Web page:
day one would be worth now)
David Tepper has carried a chip on his shoulder since his childhood in a lower-middle-class neighborhood in Pittsburgh, where his local football team’s season was canceled for two straight years because there were too many fights. The son of an accountant father and a teacher mother, Tepper earned an economics degree far outside the Ivy League, at the University of Pittsburgh, and found his first job as a credit and securities analyst in the trust department of Pittsburgh-based Equibank. Although he eventually wound up at prestigious Goldman, Sachs & Co., he felt compelled to leave in 1992 after being turned down three times for partner. He lacked the connections of many of his colleagues, who were able to raise decent sums when they left Goldman to start their own hedge funds. Today, Tepper does not hide his satisfaction that 20 years after founding his Short Hills, New Jersey–based hedge fund firm, Appaloosa Management, he has posted a net annualized return of 28.44 percent, arguably the best record among non–quantitatively driven managers. He is also proud that in the most recent five-year period, Appaloosa’s net return was even higher — 30.54 percent — defying the conventional wisdom that most managers enjoy their best years when their funds are still small. Along the way, he has pulled off a seemingly impossible feat in the hedge fund industry: Whenever he has a losing year, investors beat a path to his door to get in. That’s because for each of the three years in which Appaloosa endured more than a 25 percent loss, Tepper followed with eye-popping gains, including triple-digit returns in two of those three years. This was especially impressive in 2009, when Tepper — an eclectic investor who gravitates to whatever markets he thinks offer the best opportunities at a given time — posted a 132 percent net gain, his second-best year. He achieved this in large part because he had the conviction and insight to buy beaten-down bank stocks after the U.S. government announced a plan to shore up bank capital and identified on the Treasury Department’s website a minimum price at which it would buy back the shares.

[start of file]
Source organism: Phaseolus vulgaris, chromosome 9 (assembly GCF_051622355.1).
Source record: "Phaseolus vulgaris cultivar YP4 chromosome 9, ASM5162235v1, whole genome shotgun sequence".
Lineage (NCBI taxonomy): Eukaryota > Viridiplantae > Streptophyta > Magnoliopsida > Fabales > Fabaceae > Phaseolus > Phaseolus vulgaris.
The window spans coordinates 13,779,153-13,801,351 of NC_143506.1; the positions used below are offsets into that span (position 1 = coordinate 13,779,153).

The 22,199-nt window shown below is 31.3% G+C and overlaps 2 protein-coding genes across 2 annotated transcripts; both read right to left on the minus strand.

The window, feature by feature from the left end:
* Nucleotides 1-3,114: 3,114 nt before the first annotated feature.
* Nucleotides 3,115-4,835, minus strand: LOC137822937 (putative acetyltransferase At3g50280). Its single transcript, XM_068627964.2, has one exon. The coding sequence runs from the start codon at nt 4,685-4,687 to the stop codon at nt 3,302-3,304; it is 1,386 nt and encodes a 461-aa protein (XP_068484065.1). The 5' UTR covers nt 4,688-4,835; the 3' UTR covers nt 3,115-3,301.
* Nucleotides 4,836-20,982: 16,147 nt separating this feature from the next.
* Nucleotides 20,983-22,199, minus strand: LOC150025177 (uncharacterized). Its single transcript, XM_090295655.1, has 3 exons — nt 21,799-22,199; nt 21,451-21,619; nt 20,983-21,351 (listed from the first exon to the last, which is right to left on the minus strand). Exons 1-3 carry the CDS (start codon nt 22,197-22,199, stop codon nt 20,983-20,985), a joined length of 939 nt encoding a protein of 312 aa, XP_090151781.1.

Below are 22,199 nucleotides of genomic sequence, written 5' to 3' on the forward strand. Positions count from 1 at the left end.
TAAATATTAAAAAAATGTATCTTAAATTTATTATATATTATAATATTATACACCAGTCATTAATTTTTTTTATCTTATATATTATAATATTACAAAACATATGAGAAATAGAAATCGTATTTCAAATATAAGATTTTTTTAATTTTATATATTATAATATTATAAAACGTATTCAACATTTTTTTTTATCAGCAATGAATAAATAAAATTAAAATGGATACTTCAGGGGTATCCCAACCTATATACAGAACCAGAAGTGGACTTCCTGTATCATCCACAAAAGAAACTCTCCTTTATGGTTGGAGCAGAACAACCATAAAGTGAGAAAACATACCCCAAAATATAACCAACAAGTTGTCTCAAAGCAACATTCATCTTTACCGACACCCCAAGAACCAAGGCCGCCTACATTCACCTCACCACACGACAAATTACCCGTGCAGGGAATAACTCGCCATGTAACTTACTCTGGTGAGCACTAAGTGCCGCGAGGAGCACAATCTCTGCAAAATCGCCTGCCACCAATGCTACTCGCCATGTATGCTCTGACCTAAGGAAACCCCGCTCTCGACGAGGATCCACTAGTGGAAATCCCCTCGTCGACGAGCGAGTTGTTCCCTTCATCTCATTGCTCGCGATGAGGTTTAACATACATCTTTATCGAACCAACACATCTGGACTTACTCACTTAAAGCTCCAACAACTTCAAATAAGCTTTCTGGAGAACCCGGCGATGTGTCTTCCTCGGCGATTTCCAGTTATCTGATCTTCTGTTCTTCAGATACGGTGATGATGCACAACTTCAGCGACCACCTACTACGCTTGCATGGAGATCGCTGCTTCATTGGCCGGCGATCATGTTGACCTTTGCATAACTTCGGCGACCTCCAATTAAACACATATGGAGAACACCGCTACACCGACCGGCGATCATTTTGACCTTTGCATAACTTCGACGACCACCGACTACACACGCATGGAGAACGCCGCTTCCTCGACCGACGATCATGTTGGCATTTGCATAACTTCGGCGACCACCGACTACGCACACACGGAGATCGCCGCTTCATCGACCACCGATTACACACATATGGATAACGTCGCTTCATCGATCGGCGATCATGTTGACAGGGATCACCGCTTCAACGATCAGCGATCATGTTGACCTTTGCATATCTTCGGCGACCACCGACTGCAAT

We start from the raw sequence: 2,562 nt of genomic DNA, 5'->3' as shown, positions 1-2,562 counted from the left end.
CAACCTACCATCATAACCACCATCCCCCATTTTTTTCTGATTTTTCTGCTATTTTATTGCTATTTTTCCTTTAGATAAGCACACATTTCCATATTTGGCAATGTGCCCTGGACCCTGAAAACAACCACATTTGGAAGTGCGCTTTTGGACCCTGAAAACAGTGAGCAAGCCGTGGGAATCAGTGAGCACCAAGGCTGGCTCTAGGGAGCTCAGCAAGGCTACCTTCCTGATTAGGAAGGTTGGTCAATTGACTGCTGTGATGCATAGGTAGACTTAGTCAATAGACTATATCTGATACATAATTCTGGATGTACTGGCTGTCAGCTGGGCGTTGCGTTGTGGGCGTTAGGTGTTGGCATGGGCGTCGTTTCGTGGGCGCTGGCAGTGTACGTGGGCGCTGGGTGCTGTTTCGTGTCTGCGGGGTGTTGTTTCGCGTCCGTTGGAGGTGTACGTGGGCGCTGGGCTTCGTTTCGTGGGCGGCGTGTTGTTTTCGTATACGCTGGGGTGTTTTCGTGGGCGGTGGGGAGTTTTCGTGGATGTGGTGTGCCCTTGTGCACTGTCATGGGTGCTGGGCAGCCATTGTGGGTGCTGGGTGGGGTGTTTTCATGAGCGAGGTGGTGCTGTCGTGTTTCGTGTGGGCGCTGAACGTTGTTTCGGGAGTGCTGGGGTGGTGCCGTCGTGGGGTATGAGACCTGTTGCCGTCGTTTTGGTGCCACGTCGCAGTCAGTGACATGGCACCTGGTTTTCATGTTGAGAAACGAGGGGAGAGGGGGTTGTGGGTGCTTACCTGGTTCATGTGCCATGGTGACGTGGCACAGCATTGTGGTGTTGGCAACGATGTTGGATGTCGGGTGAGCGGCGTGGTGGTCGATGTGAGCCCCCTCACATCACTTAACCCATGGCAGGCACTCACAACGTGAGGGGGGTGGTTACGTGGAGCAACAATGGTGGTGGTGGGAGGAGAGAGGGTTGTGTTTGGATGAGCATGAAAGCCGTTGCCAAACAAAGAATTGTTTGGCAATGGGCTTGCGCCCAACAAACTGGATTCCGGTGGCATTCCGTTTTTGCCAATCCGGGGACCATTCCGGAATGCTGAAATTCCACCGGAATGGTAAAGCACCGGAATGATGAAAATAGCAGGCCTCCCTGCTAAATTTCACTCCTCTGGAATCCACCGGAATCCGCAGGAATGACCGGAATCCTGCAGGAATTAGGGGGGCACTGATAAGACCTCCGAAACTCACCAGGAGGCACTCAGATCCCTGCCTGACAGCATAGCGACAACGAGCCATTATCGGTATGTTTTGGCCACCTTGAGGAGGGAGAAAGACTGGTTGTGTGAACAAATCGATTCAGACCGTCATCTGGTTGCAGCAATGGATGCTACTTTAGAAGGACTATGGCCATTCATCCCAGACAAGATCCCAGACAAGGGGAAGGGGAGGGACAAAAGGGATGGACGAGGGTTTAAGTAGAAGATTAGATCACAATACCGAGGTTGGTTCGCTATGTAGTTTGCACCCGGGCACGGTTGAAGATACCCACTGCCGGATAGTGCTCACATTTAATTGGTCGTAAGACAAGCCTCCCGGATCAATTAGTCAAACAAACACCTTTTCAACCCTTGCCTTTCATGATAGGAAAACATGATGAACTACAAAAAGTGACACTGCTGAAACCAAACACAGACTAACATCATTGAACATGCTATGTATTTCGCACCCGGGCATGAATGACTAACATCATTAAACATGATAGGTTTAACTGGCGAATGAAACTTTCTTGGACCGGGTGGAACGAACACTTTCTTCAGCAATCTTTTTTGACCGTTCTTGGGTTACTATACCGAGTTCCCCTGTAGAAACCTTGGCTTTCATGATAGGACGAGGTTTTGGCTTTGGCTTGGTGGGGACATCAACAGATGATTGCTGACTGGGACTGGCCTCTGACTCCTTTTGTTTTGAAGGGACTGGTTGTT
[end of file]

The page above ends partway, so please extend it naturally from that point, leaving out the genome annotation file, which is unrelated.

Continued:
Alpha: How did you identify the bank play in 2009?
Tepper: We were looking at the banks on the downside. We already had positions on the short side. We knew the banks pretty well. We knew the laws, the different layers of the bank structure. So when the Treasury came out with their white paper, we knew it would be a securities law violation if they didn’t do what they said in print. The [banks] were really cheap at the time. We actually bought the hybrid bond preferreds and some equities. We exchanged preferred for common for Citigroup and Bank of America. We were one of the biggest holders of this paper next to the government.
How comfortable were you being the first into the investment?